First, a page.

Copepods use chemical trails to find sinking marine snow aggregates

Publication: Research - peer-reviewJournal article – Annual report year: 2012

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Copepods use chemical trails to find sinking marine snow aggregates. / Lombard, Fabien; Koski, Marja; Kiørboe, Thomas.

In: Limnology and Oceanography, Vol. 58, No. 1, 2013, p. 185-192.

Publication: Research - peer-reviewJournal article – Annual report year: 2012

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Author

Lombard, Fabien; Koski, Marja; Kiørboe, Thomas / Copepods use chemical trails to find sinking marine snow aggregates.

In: Limnology and Oceanography, Vol. 58, No. 1, 2013, p. 185-192.

Publication: Research - peer-reviewJournal article – Annual report year: 2012

Bibtex

@article{1f7661f885794dd785fddd9aae8850ee,
title = "Copepods use chemical trails to find sinking marine snow aggregates",
publisher = "American Society of Limnology and Oceanography, Inc.",
author = "Fabien Lombard and Marja Koski and Thomas Kiørboe",
year = "2013",
doi = "10.4319/lo.2013.58.1.0185",
volume = "58",
number = "1",
pages = "185--192",
journal = "Limnology and Oceanography",
issn = "0024-3590",

}

RIS

TY - JOUR

T1 - Copepods use chemical trails to find sinking marine snow aggregates

A1 - Lombard,Fabien

A1 - Koski,Marja

A1 - Kiørboe,Thomas

AU - Lombard,Fabien

AU - Koski,Marja

AU - Kiørboe,Thomas

PB - American Society of Limnology and Oceanography, Inc.

PY - 2013

Y1 - 2013

N2 - Copepods are major consumers of sinking marine particles and hence reduce the efficiency of the biological carbon pump. Their high abundance on marine snow suggests that they can detect sinking particles remotely. By means of laboratory observations, we show that the copepod Temora longicornis can detect chemical trails originating from sinking marine snow particles (appendicularian houses). The chemical cue was detected by copepods from a distance of >25 particle radii, with the probability of detection decreasing with distance. The behavior of T. longicornis following the trail resembled the behavior of males tracking pheromone trails, although with a lower tracking velocity. Upon finding a house, the copepod would attach for a short period (10–30 s) and feed intensively. Due to short residence times, daily feeding rates were moderate. Our results demonstrate that even T. longicornis, a species usually considered a microparticle feeder, is able to detect and feed on marine snow aggregates. If similar behaviors are displayed by the more dedicated aggregate-feeding copepods, a topic that remains unexplored, the effect of copepods on vertical flux attenuation may be significant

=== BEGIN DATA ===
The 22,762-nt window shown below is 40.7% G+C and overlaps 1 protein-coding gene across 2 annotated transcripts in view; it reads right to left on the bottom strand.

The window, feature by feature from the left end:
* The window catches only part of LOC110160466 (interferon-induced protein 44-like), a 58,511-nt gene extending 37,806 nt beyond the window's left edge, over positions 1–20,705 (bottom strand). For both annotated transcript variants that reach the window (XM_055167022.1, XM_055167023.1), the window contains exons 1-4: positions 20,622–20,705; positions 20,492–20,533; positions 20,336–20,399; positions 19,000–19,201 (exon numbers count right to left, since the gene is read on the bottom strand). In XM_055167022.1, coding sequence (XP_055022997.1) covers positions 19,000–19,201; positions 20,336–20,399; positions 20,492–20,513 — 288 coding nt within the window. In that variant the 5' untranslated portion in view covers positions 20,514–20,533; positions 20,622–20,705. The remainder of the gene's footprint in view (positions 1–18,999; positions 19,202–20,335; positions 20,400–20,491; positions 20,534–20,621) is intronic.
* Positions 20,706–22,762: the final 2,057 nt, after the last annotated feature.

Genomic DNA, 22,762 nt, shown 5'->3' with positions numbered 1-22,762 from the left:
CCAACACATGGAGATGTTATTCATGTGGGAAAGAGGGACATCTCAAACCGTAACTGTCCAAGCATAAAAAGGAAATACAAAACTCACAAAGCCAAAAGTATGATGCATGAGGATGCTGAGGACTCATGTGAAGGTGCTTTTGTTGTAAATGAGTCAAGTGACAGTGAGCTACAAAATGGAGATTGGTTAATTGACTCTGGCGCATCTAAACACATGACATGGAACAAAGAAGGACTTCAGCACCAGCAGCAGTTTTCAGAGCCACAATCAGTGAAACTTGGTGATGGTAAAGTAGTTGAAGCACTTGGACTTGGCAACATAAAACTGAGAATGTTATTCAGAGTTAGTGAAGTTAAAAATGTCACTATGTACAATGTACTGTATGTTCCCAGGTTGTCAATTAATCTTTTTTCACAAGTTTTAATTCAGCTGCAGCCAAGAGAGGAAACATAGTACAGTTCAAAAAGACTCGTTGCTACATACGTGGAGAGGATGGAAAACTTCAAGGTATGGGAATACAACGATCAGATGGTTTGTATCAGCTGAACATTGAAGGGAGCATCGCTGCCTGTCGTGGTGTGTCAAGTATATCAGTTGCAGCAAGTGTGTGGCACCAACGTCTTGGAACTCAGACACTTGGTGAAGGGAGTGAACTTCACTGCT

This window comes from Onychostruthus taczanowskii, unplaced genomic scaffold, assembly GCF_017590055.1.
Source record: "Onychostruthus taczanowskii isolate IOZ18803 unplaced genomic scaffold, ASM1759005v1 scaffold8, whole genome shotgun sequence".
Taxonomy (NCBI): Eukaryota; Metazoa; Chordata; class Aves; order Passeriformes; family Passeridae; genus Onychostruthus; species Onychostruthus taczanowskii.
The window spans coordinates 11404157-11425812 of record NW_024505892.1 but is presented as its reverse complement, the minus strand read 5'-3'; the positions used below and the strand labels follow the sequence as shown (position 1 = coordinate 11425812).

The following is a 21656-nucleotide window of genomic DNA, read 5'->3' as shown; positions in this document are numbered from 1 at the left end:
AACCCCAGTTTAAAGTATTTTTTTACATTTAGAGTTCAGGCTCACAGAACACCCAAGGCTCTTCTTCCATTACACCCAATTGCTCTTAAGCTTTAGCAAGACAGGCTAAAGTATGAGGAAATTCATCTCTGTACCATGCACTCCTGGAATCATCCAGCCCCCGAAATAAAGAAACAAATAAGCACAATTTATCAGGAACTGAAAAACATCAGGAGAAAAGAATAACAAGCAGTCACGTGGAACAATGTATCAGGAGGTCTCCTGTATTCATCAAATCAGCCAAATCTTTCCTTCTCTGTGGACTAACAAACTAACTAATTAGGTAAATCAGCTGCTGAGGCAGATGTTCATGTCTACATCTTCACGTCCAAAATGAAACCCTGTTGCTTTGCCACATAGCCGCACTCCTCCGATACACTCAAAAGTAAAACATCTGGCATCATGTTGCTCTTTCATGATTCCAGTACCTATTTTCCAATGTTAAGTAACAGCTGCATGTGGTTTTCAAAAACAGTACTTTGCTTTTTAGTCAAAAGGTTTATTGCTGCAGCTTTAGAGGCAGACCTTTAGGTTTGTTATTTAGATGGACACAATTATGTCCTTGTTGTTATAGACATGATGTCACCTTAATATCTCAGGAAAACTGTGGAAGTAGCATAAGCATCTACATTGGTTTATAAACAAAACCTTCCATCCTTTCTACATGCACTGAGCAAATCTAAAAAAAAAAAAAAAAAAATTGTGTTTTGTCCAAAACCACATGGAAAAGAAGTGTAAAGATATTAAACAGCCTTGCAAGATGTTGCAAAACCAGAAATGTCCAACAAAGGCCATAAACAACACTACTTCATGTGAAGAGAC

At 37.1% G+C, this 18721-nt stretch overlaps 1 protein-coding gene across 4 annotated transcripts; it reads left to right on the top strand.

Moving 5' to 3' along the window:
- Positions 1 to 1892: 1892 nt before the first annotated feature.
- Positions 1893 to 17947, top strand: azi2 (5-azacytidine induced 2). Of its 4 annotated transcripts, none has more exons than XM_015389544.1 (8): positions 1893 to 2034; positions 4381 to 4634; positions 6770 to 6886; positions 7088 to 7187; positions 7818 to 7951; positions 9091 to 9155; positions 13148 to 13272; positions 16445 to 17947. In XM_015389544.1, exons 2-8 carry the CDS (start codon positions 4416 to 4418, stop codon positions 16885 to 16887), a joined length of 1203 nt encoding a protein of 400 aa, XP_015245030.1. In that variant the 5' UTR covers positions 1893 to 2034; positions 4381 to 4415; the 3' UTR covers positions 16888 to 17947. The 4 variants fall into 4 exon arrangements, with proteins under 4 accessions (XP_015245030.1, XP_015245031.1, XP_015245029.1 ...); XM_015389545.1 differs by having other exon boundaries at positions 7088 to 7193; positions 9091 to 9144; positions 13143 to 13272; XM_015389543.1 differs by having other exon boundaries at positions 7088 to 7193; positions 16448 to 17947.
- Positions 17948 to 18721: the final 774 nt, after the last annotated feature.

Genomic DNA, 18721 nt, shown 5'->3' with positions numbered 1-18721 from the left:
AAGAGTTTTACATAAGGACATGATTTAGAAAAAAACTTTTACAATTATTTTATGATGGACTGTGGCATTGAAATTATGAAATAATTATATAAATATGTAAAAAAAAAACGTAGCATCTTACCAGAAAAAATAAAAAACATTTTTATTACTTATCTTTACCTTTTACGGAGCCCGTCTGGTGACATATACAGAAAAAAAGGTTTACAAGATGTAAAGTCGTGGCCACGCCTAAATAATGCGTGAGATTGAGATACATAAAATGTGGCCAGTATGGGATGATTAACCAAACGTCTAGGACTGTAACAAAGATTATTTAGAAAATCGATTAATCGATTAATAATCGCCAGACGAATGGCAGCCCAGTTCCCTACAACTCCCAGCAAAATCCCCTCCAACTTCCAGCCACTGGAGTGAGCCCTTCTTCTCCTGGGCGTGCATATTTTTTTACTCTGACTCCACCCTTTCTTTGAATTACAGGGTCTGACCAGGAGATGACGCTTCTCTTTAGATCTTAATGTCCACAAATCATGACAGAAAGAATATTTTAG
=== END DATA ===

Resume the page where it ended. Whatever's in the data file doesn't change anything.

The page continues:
AB - Copepods are major consumers of sinking marine particles and hence reduce the efficiency of the biological carbon pump. Their high abundance on marine snow suggests that they can detect sinking particles remotely. By means of laboratory observations, we show that the copepod Temora longicornis can detect chemical trails originating from sinking marine snow particles (appendicularian houses). The chemical cue was detected by copepods from a distance of >25 particle radii, with the probability of detection decreasing with distance. The behavior of T. longicornis following the trail resembled the behavior of males tracking pheromone trails, although with a lower tracking velocity. Upon finding a house, the copepod would attach for a short period (10–30 s) and feed intensively. Due to short residence times, daily feeding rates were moderate. Our results demonstrate that even T. longicornis, a species usually considered a microparticle feeder, is able to detect and feed on marine snow aggregates. If similar behaviors are displayed by the more dedicated aggregate-feeding copepods, a topic that remains unexplored, the effect of copepods on vertical flux attenuation may be significant

UR - http://www.aslo.org/lo/toc/index.html

U2 - 10.4319/lo.2013.58.1.0185

DO - 10.4319/lo.2013.58.1.0185

JO - Limnology and Oceanography

JF - Limnology and Oceanography

SN - 0024-3590

IS - 1

VL - 58

SP - 185

EP - 192

ER -